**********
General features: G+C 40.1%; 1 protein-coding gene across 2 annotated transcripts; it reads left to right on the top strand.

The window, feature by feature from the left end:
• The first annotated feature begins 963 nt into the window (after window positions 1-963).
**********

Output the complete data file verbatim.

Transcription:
General features: G+C 40.1%; 1 protein-coding gene across 2 annotated transcripts; it reads left to right on the top strand.

The window, feature by feature from the left end:
• The first annotated feature begins 963 nt into the window (after window positions 1-963).